Electromagnetic field

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The electromagnetic field describes the force on an electrically charged particle due to the presence of other charges. Because the total electromagnetic force depends both on the particle's charge and its velocity, the electromagnetic field is usually treated as the combination of separate, but related, force fields: the electric field is the force per charge on a stationary test particle, while the magnetic field determines the contribution due to the particle's velocity.

Electric charge can be either positive or negative. Particles with charges of the same sign repel each other, while particles with charges of opposite signs attract. If the charges are stationary, the magnitude of the electrostatic force is given by Coulomb's Law:

Coulomb's Law.png,

where q1 and q2 are the charges, r is the distance between them, and ε0 is the permittivity of free space. Given a distribution of charges, the total force F on a stationary charge q is the sum of the forces due to the individual charges. Thus, the electric field E of the charge distribution can be defined as F/q, in the limit as the size of the particle tends to zero.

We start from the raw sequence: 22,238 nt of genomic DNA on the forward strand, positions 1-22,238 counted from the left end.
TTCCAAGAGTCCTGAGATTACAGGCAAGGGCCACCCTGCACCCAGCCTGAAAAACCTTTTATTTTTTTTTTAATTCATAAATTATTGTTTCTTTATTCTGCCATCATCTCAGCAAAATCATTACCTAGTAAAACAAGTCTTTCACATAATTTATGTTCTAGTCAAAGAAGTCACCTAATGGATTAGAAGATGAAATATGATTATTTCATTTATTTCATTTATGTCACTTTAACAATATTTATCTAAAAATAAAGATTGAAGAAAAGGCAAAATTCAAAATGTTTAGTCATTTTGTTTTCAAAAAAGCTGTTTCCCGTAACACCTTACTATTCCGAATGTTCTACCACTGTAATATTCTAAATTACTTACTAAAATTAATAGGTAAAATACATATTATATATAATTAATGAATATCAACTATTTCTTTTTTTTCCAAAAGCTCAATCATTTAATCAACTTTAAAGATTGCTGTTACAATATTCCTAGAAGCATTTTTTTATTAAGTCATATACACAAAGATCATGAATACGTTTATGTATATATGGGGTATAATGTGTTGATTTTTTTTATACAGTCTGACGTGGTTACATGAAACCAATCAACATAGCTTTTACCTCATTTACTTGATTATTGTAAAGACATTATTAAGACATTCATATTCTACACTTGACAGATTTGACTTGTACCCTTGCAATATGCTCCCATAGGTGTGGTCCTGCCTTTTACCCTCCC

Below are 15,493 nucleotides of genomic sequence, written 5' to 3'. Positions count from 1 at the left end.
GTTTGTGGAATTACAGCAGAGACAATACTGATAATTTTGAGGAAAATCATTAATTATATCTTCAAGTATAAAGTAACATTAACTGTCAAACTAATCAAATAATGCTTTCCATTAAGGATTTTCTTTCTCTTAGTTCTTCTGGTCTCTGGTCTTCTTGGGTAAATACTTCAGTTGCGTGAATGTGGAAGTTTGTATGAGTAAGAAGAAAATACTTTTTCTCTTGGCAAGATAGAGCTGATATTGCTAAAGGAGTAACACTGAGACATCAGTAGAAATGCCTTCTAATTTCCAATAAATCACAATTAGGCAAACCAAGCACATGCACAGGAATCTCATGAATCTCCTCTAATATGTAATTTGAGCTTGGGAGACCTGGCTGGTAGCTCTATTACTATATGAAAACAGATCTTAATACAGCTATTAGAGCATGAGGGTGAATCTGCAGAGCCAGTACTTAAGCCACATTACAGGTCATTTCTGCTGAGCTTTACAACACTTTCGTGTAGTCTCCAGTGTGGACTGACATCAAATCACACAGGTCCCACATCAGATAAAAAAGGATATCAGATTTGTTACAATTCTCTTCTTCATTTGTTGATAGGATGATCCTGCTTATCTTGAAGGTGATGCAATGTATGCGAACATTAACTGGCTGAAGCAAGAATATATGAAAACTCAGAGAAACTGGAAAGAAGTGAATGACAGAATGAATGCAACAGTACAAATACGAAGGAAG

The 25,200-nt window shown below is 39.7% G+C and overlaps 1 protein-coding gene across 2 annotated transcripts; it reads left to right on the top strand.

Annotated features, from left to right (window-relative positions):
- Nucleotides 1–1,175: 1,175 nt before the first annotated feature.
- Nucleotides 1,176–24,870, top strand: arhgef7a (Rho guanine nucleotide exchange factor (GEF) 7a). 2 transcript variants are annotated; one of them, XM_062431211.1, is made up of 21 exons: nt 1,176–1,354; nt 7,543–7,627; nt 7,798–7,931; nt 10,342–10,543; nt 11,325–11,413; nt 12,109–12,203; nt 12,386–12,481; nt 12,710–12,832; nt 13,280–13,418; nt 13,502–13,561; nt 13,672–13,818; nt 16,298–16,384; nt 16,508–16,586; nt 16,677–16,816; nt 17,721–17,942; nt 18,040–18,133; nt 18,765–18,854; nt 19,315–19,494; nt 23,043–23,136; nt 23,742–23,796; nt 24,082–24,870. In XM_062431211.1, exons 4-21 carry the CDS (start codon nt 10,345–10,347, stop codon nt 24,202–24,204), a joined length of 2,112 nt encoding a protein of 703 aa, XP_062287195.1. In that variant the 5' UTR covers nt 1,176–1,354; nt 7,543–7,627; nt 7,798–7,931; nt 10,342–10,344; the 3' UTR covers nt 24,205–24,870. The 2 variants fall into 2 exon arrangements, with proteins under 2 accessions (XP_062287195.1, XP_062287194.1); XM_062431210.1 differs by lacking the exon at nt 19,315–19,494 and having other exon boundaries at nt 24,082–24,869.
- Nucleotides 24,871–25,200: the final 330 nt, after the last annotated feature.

The electric and magnetic fields are related in the sense that curl (local rotation) of either contributes to the rate of change of the other, and conversely. Thus, a moving electric charge induces a magnetic field and a moving magnet produces an electric field. The total electromagnetic force on a charged particle of charge q and velocity vector v is given by the Lorentz Force Law: F = q(E + v×B).

Because the particle's velocity depends on the reference frame of the observer, but the (proper) force experienced by the particle is not, an electric field for one observer may be seen as a magnetic field for another, or vice versa.

Magnets in use

Most people are familiar with simple horseshoe and bar magnets, and the magnets they stick on their refrigerator. A compass is made from a small free-spinning magnet that aligns itself with the Earth's own magnetic field.

Electromagnets are created by sending an electric current through a coil of wire that produces a magnetic field. They are often used in construction.

Moving a magnet through a coil of conducting wire can achieve the reverse effect. To generate electricity, a magnet is spun in the coil and a current is generated. Metal detectors operate on a similar principle. As a piece of metal passes through the detector, it generates a current and the alarm goes off.

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